Just last year, in the middle of the pandemic, I moved over 1,000 miles away from home and started college.

Physically and socially, I felt isolated from my peers. With no traditional orientation or extracurriculars, Zoom became the singular portal to communication. Figuring out college is hard enough without such restrictions, but with them, it is nearly impossible.

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Going into it, I knew finding a cultural community was going to be essential to my own success during my four years on campus at a PWI (predominantly white institution). During my first fall semester, I joined a student organization for Black women. Since then, I have felt so connected and understood by people who experience our university in a similar way and even address problems I didn’t even know I would have. The main one? Beauty.

Being a Black woman, especially in a majority non-Black area, can make it difficult to find hairstylists and beauty supply stores who are able to help you. The organization wanted to help its members easily find these resources – a sort of beauty network.

Such a source is incredibly useful when it comes to making college life a little easier, but not everyone is so fortunate to have one made for them. So, we came up with a guide on how to build your own beauty network while you’re in college.


Hair is often the most necessary and yet hardest-to-find beauty resource. Many people might not be able to do their hair themselves, and while they may plan ahead, choosing to do any dying, cutting, or protective style while on school breaks, it may not always be possible to do so.

So, when it comes to finding hair-related resources, whether hairstylists who specialize in your type of hair or beauty supply stores to provide the necessary products, your biggest fountain of knowledge is going to be your peers. You may be in group chats with upperclassmen or students from the area who will likely know someone either on campus or in the nearest town that can do your hair or where to shop for hair supplies.

Online searches and social media can also be incredibly useful as stylists may post their work or former customers will post reviews of stylists and stores.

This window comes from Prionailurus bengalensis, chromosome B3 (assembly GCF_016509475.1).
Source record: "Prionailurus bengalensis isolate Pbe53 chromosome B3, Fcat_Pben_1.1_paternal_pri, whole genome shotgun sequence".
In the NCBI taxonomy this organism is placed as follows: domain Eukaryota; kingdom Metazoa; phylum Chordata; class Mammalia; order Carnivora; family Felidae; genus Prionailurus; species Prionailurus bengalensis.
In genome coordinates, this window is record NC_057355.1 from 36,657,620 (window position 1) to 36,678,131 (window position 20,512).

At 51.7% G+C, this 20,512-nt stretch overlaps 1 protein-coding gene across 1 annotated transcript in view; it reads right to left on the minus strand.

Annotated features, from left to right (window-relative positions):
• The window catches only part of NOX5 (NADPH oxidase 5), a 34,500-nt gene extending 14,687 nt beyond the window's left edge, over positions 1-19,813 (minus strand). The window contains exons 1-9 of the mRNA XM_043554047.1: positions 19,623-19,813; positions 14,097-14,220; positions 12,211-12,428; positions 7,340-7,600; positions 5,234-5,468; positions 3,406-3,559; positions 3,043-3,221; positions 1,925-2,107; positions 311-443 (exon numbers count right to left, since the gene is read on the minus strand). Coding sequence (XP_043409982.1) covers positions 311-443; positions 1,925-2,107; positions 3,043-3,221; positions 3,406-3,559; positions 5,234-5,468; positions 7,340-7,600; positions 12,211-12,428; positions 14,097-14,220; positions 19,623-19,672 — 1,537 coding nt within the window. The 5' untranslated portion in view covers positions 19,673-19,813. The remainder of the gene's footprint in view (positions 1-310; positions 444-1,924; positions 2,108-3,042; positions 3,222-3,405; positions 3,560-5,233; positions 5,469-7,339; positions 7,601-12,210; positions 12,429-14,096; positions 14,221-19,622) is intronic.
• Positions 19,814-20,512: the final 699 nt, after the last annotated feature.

Also, if your hair needs are influenced by your culture, such as needing someone who can do Black or Asian, reach out to cultural student organizations on campus. They may be able to ask their members and recommend someone. There may also be another student who can do your hair, typically for a more student-friendly price.


You may or may not be able to do your own nails. If you can, then it is likely easy to find the necessary supplies either online through Amazon or another retailer or at a nearby drugstore.

But, if you want or need to go to a nail salon, a little bit of research may be all you need. Similar to finding hairstylists, you can try asking classmates. They may know which one is the least expensive and has the best service. Online reviews for nail salons tend to be plentiful and can be more easily found than hairstylists. In college towns, salons are usually on campus and town centers or in nearby suburban areas.

Friends and roommates could also be a good resource and you can even bond by doing each other’s nails.

Makeup and skincare

Shopping in person is ideal for some, especially when it comes to using testers or getting help. The first step to making sure you keep your makeup and skincare products on deck at all times is to identify where you like to shop.

If you prefer more high-end products, look for an Ulta or Sephora. But in a college town, drugstores or big-box stores, like CVS, Walgreens, Target, or Walmart, can also be helpful, especially when you need something quickly.

If your college is in a larger city, it might also be worth going online and finding small cosmetic stores, as they often have more specialty products and more frequent sales.

When all else fails though, online is your best friend. There are tons of options for online beauty retailers and plenty of coupons out there for them. They tend to have fast shipping and are often more budget-friendly, too.


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